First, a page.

A former client stated that I injected emotion into a business transaction, which wasn’t either smart or professional. He’s right, I did have my emotions invested. That happens when one’s a “method writer.”

You’ve heard of method actors, right? Dustin Hoffman, Daniel Day-Lewis, Robert DeNiro, Nicholas Cage, and Jim Carrey are method actors. According to Dictionary.com, method acting is “a technique of acting in which an actor aspires to complete emotional identification with a part.” When I ghostwrite stories for other people, I internalize the characters in order to bring them to life on the page. Their voices become my voice when writing. I hear them and feel them in my mind. I imagine being possessed might feel like that.

Now tell me how that doesn’t play into one’s emotions. No wonder writers have a reputation for mental instability.

Method writing means living with the characters and stories one writes about because they occupy one’s mind. That extends into the interaction between ghostwriter and client, because–even though I can’t read minds–I have to attempt to channel the author’s intentions, thoughts, and attitudes. It’s a deeply personal and intimate relationship that takes its toll on the writer’s mind and emotions when the project does not go well. When it does go well, it’s wonderful and validating.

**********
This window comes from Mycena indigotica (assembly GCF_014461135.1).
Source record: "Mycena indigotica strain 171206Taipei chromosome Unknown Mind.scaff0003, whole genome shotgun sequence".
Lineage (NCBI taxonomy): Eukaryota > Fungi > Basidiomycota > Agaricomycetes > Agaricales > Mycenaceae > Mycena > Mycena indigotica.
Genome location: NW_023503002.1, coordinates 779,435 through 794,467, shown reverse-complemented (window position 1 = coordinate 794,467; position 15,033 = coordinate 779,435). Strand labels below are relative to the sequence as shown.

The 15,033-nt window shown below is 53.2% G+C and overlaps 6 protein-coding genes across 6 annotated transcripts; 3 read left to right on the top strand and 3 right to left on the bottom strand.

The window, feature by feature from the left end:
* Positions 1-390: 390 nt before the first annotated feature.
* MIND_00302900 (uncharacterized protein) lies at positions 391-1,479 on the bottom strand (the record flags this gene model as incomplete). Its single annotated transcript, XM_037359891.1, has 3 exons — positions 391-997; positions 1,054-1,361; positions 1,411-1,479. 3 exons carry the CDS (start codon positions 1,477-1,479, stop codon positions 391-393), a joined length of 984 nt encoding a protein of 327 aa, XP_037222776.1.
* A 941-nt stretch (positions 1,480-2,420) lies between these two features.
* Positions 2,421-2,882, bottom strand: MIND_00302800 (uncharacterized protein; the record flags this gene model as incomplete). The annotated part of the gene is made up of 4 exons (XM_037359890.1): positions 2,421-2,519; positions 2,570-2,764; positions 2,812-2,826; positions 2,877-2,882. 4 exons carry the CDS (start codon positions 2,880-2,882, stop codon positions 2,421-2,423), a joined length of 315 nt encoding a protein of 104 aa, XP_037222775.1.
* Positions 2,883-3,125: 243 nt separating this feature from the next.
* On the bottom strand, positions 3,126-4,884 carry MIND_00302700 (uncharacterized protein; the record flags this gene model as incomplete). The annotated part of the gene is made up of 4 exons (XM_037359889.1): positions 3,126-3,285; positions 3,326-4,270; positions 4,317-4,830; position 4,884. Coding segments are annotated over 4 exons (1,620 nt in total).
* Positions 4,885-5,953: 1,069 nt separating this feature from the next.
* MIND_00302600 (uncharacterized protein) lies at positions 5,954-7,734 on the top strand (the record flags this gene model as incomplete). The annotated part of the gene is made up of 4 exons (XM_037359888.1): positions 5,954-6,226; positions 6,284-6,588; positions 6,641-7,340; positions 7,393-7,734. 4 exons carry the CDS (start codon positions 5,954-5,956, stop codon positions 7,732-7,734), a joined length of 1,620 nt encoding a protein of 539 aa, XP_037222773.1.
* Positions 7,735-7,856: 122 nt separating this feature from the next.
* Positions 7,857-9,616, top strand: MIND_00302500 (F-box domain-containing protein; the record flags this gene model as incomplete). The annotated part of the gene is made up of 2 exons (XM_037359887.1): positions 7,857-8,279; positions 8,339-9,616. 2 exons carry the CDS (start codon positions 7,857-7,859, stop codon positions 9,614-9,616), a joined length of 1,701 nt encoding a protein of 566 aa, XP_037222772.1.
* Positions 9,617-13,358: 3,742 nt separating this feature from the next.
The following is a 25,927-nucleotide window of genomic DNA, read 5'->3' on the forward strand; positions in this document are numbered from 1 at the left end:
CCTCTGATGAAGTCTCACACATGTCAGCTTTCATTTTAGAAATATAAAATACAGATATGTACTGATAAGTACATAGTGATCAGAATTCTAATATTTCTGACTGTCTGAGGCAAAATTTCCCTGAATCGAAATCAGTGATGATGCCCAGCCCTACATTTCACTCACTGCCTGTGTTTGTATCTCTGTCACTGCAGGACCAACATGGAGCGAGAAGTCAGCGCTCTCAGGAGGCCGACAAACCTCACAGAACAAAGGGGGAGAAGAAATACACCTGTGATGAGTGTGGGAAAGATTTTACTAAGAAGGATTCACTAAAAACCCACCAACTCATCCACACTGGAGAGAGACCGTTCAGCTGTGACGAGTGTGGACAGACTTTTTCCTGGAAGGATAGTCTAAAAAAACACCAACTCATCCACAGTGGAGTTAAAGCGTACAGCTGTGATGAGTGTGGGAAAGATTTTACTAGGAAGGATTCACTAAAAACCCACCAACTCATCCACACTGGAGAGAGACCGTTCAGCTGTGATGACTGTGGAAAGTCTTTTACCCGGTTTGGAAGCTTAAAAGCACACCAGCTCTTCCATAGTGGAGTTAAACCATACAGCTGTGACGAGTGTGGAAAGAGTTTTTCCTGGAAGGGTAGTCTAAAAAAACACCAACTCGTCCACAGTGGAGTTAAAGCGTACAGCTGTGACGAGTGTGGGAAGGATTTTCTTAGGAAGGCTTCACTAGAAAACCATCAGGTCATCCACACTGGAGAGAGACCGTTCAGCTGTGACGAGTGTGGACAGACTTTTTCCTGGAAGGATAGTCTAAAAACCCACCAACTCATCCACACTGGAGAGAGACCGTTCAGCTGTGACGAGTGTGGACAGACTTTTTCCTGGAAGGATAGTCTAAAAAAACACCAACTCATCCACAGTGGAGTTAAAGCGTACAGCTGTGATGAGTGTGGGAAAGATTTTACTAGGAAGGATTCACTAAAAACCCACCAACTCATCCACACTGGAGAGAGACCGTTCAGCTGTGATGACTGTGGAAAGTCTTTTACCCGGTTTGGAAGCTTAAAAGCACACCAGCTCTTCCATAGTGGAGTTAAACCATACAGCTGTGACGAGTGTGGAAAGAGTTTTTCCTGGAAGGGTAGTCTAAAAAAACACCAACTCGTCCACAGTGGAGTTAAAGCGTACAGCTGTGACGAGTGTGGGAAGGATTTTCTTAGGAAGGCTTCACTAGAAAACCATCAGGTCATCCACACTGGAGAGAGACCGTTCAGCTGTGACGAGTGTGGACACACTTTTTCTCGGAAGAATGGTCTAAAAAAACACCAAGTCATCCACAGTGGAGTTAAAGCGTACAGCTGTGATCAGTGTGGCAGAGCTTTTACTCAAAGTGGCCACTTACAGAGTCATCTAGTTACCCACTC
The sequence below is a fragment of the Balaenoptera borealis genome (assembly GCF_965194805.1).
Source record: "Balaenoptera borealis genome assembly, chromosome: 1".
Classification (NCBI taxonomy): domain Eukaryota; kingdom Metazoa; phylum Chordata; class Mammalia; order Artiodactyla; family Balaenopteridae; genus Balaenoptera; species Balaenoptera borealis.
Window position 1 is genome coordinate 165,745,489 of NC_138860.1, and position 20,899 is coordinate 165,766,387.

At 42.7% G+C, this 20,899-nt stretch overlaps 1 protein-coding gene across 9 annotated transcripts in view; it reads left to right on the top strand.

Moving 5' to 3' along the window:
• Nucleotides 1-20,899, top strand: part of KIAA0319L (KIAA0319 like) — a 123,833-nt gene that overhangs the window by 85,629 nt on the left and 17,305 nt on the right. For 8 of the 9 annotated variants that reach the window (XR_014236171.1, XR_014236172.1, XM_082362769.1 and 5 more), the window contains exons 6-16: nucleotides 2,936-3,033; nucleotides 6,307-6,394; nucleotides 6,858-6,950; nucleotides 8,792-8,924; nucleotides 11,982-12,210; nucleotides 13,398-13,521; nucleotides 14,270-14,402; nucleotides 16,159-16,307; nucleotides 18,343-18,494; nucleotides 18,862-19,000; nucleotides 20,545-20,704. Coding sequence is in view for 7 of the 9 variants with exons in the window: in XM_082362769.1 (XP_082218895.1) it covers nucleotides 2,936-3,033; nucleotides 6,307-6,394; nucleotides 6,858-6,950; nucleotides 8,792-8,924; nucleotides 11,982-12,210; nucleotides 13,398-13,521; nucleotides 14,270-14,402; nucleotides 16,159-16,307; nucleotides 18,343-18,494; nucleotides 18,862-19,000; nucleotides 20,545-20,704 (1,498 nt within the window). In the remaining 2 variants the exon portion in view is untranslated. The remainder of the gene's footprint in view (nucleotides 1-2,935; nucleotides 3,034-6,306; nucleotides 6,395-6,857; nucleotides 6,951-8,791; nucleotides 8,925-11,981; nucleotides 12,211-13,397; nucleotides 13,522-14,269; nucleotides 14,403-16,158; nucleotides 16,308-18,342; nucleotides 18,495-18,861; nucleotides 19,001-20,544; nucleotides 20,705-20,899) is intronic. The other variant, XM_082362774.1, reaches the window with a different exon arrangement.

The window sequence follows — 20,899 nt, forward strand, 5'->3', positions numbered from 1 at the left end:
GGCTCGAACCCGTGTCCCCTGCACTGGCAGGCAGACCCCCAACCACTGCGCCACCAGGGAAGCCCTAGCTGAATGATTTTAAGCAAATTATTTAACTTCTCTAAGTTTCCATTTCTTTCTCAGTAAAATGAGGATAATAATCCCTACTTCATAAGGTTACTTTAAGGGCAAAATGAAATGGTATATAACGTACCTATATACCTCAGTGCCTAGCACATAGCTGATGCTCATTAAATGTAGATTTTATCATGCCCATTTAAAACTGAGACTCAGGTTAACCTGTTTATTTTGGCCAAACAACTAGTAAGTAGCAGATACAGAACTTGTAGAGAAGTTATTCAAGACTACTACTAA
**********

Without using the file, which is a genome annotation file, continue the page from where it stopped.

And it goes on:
If you want a ghostwriter who invests her heart and mind into a client’s project, then I’m your gal.

Of course, not all the emotional investment and trauma comes from writing. Sometimes it comes from a mismatch between ghostwriter and client. I recently ended a project that suffered from just such a mismatch. It was ugly.

I am lucky to have signed on another client and hope that this ghostwriting project goes well, that the relationship remains amicable. I have to allow hope to spring eternal, or I’ll retreat even further into introversion and avoid people even more than I do now. (When the younger son came home to visit, he spent a good portion of the time hiding in his old bedroom. “He’s even more antisocial than I,” I remarked to a friend. “Not possible,” she replied.)

The fast slide into depression beckons. I can see it. I can feel it. I need to protect myself from it and rise above it to some semblance of emotional and mental equilibrium.

I wonder how method actors cope.